So just what is more important?

Growing up in Fort Frances, one of the most beautiful times of the year was fall.
When the community was in its infancy, a conscience decision was made to plant elm trees along the streets on the boulevards. They grew and in the fall, the tall, elegant branches canopied across the streets in a gold umbrella of leaves.
Alas, Dutch elm disease quickly erased 90 percent of those trees from the community and only a few remain today. They are just starting to turn yellow.
Every young person who left to fight for Canada in the Second World War had an elm tree planted along the highway, and their names were on a stake at the base of the tree.
The trees were to remember the sacrifice of that generation for Canada. My father’s tree was near Devlin.
With various highway projects, the majority of those elm trees also have disappeared today. And the remembrances of those citizens is being lost.
With the disappearance of the elms through Fort Frances, the Fort Frances Jaycees, in co-operation with the Parks Board of Fort Frances, created a project called the “Greening of Fort Frances” to replace all the dead elms on the streets.
A variety of species were offered to residents to plant on the boulevards in front of their homes. Ash, silver maple, and basswood were given away for two years.
Many residents with power lines running above the boulevard opted to plant flowering crab trees that would never grow tall enough to reach the wires, but produced plum and pink and occasional white flowers in the spring and attracted birds in the fall and winter, which fed on the small fruit that was produced.
Many of the younger trees on the boulevards throughout the community came from that project in the late 1970s.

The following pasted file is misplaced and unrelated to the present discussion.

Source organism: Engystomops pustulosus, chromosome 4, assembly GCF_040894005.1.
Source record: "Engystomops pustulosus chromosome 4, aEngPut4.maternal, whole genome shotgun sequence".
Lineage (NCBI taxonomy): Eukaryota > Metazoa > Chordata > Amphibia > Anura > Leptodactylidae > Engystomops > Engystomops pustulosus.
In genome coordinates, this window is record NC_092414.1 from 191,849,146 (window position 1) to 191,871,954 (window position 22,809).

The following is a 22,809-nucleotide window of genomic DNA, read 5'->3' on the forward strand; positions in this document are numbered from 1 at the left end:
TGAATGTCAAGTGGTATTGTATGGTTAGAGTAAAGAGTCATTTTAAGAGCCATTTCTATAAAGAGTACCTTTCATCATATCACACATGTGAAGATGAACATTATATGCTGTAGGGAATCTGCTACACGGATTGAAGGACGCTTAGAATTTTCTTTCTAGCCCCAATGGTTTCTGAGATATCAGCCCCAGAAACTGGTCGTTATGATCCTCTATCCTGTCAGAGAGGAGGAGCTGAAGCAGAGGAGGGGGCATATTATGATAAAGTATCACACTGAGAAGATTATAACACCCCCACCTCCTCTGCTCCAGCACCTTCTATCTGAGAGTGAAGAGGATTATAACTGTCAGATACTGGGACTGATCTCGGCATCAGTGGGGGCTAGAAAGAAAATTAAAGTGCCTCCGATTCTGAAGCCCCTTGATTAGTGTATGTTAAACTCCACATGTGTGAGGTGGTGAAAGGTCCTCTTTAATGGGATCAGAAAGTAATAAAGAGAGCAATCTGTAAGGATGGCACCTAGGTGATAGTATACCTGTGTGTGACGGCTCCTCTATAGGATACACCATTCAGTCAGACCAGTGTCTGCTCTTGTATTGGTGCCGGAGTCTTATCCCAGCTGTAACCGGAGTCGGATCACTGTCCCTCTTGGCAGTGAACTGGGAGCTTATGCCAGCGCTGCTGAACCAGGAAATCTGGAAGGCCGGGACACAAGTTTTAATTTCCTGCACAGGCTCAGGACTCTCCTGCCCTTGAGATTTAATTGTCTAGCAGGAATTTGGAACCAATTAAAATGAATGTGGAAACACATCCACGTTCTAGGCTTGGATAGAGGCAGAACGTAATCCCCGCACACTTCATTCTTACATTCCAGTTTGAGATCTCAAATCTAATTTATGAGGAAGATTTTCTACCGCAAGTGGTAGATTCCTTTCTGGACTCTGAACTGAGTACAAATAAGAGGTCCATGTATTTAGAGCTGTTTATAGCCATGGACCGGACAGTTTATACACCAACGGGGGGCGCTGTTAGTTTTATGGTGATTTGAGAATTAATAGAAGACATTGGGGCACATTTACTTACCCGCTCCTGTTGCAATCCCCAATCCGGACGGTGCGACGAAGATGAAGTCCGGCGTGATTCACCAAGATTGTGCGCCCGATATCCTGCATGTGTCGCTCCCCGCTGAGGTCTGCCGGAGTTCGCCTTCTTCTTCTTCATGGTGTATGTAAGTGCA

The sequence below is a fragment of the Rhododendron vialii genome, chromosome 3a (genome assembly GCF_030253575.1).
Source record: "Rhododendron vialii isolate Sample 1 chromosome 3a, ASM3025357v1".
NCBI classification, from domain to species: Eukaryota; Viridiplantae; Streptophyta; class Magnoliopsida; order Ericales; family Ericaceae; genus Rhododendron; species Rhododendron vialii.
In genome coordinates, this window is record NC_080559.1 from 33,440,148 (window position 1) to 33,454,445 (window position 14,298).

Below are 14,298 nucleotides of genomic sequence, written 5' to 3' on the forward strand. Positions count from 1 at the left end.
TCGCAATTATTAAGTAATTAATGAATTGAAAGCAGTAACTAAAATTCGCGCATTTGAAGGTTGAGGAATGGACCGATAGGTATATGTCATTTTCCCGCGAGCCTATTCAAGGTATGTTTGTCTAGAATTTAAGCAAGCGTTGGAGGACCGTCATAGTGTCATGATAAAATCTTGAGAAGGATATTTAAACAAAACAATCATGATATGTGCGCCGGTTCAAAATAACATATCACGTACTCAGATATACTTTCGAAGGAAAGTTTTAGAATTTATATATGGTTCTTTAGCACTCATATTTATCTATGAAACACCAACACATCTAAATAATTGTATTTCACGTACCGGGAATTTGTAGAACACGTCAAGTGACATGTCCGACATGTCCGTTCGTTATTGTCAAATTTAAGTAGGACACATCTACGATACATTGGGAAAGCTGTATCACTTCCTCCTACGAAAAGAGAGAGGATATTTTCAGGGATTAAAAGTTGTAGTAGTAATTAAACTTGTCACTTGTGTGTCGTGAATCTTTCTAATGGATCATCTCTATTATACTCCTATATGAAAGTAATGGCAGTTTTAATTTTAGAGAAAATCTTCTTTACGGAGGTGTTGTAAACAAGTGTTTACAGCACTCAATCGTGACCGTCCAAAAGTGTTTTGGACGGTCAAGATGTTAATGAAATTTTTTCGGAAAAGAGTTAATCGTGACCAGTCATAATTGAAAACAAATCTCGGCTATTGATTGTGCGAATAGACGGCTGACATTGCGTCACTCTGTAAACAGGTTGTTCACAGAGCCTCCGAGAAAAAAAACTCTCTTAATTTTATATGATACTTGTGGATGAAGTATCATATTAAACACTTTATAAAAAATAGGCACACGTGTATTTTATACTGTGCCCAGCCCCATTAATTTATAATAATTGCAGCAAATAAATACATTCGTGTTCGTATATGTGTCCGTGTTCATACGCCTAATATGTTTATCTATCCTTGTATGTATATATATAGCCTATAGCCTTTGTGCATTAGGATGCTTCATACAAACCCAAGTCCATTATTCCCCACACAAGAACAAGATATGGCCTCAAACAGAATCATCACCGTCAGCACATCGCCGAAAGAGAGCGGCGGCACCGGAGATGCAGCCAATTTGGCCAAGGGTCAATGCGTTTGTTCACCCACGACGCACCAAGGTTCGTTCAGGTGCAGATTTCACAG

The town’s official plan from that era, and more recently, continued to encourage the planting of trees throughout the community to make Fort Frances an attractive place to live. In the development of the waterfront and its pathways along the river, a great variety of trees were planted.
Today, they help make the waterfront a beautiful place to walk and bike.
But we now learn that even though trees make the community a more beautiful place to live year-round, community policy now prevents residents from making their streets as attractive as in past years.
It’s always been an advantage that homes with trees on the lot or boulevard were much more in demand to buyers than similar homes in tree-less neighborhoods. Because municipal taxes are based on assessment values, those homes in treed neighborhoods seemed to have higher assessment and thus brought more tax revenue to the community.
In today’s modern construction, the old cast iron sewer pipes to homes or the tar paper pipes that enabled roots to penetrate and block the pipes are a thing of the past.
Having read the rationale behind having trees on boulevards, the next step for the community will be to have all the unsightly hydro poles removed that block stop signs and make snow removal in the winter more difficult.
In the redevelopment of Scott Street in 1981 and 1982, the merchants paid to have trees planted in the sidewalks of the 200 and 300 blocks of Scott Street. They add to the beauty of the community.
The question remains: “Is the attractiveness and beauty of the community more important than the ease of street maintenance?”
Or, “Is street maintenance more important that the attractiveness of the streetscape in Fort Frances?”

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